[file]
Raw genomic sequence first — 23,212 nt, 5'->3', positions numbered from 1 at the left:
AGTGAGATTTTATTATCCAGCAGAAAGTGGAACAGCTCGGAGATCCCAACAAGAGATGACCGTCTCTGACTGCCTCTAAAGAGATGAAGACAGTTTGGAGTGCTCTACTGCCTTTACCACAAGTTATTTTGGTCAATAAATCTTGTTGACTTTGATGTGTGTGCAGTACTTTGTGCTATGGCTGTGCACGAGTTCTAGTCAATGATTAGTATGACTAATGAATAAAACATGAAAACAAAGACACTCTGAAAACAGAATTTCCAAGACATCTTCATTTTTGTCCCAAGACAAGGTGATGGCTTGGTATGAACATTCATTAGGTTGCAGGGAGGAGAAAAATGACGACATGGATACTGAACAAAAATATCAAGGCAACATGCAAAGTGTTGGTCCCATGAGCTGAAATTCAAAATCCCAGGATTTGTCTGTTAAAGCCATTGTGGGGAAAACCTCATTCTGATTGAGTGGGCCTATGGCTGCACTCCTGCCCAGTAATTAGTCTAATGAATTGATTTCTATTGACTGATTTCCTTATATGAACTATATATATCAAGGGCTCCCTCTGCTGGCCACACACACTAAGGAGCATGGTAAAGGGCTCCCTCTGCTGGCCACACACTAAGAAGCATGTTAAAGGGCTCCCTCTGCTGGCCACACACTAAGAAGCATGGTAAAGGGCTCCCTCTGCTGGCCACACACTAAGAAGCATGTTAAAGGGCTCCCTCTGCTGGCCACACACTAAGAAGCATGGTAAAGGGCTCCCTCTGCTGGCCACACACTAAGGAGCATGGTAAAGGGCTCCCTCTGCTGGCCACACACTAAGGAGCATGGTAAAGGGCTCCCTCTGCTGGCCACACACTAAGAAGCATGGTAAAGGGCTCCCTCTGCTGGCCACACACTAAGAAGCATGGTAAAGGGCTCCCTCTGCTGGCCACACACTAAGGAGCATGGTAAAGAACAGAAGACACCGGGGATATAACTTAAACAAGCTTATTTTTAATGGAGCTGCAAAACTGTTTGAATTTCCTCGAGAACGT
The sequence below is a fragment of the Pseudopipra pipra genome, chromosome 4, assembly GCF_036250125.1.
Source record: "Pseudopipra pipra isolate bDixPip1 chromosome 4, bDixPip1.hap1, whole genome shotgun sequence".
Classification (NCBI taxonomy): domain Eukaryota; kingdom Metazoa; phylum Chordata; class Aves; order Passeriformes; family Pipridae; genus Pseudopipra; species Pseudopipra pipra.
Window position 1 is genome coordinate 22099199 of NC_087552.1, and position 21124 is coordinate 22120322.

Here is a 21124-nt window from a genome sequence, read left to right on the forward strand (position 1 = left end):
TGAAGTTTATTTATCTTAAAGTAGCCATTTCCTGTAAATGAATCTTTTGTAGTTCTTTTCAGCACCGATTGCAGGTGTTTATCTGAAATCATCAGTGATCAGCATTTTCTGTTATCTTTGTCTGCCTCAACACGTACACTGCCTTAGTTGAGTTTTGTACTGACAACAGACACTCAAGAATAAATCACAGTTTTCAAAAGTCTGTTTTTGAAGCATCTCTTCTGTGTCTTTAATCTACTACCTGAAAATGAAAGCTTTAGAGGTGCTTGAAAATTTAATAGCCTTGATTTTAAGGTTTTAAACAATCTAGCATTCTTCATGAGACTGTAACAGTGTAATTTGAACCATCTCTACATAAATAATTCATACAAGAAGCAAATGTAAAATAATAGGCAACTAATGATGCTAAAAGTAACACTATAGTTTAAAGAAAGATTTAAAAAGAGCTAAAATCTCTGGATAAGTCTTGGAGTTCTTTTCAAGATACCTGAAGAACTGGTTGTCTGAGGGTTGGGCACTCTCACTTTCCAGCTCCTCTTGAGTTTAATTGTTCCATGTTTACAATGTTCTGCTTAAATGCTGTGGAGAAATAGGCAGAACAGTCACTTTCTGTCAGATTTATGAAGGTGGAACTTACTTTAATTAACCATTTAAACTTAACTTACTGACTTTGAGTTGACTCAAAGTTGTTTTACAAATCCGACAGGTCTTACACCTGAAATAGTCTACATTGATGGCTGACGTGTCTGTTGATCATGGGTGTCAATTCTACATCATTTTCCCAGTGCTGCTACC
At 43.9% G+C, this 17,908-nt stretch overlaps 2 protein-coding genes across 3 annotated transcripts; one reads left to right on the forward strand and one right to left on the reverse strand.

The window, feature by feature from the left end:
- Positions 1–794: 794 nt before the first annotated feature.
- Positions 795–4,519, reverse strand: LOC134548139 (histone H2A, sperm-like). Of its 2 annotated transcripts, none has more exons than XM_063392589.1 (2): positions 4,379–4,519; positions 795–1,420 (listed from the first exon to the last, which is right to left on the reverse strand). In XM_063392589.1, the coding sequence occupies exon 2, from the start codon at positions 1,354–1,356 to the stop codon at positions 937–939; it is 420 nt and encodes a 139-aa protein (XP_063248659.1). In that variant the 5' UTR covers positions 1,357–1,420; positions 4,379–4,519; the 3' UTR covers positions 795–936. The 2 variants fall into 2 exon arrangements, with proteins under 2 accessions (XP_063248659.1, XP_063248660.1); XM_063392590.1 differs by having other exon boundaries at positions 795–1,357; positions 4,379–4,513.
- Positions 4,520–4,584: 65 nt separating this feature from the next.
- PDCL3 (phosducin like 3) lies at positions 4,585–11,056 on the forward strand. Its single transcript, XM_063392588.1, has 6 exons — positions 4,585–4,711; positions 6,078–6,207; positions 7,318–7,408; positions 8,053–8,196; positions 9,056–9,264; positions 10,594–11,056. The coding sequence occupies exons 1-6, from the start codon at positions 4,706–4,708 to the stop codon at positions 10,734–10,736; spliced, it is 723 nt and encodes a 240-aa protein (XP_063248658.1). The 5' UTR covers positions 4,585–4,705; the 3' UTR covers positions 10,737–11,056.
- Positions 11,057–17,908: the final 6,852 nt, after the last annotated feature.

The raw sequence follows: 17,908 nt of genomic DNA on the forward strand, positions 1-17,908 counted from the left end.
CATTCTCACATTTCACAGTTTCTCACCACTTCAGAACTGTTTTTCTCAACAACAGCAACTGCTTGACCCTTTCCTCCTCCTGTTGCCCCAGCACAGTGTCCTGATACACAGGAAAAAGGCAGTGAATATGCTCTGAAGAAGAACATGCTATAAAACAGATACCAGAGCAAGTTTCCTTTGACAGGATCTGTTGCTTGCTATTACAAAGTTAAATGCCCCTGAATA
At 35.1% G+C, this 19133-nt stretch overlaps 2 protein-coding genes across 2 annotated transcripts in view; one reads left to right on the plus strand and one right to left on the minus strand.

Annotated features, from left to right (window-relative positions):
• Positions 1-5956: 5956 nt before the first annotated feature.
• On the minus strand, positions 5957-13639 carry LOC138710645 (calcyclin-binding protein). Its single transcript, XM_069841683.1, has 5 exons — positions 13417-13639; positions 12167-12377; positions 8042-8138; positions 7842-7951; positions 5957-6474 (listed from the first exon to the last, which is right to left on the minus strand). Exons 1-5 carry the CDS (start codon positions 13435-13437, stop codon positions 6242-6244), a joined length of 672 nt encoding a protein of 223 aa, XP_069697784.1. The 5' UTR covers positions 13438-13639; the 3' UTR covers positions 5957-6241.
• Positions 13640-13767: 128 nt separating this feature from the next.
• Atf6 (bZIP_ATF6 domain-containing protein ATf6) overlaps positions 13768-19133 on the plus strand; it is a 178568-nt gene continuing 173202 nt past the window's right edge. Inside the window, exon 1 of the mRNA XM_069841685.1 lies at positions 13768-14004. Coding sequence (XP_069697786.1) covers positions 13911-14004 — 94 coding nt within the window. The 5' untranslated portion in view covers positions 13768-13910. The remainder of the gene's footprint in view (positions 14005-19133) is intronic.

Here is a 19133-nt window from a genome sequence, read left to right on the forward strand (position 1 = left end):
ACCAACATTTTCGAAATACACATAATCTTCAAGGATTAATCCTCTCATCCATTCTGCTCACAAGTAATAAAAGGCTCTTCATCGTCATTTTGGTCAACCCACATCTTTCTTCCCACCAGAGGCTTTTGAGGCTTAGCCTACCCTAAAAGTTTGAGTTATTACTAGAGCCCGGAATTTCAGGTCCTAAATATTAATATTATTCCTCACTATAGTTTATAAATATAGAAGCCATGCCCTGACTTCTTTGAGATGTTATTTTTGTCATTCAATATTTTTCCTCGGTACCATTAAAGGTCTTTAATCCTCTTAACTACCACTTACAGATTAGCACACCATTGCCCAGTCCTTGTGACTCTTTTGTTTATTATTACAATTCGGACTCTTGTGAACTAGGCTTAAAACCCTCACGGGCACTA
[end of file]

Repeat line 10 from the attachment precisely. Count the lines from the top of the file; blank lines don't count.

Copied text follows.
The window, feature by feature from the left end: